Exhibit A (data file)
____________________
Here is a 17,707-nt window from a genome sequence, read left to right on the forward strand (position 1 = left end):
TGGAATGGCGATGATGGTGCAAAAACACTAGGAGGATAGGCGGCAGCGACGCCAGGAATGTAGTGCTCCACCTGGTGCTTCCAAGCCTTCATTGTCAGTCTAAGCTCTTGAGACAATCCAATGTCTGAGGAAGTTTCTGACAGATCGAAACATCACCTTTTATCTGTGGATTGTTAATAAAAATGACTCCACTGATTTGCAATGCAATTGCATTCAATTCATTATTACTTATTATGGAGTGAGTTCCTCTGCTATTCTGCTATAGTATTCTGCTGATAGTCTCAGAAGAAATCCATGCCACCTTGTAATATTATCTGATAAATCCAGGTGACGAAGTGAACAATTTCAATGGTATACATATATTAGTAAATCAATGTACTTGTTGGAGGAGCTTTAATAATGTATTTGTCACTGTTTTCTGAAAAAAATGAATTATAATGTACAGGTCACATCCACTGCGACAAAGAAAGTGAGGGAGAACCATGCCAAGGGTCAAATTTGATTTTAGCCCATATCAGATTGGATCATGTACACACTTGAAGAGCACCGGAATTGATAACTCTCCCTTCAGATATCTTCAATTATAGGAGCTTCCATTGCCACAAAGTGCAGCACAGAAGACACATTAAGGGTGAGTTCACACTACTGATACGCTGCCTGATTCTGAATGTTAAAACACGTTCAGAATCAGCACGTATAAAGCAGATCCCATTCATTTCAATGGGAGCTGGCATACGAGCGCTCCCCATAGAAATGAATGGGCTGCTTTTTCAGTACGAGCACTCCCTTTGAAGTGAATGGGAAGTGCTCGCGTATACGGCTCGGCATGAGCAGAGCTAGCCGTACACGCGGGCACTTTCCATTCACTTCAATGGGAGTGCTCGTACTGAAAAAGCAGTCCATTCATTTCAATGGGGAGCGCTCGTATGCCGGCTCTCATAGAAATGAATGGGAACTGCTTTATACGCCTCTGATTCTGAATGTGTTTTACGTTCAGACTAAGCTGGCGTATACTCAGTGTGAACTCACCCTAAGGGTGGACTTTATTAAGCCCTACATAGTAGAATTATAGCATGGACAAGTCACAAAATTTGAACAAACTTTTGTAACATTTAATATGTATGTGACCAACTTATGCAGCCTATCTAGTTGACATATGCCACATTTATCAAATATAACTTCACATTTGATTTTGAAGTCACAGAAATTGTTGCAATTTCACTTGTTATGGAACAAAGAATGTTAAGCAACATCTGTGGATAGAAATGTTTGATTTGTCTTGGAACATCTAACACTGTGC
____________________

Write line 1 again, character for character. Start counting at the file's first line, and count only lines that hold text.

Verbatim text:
Here is a 17,707-nt window from a genome sequence, read left to right on the forward strand (position 1 = left end):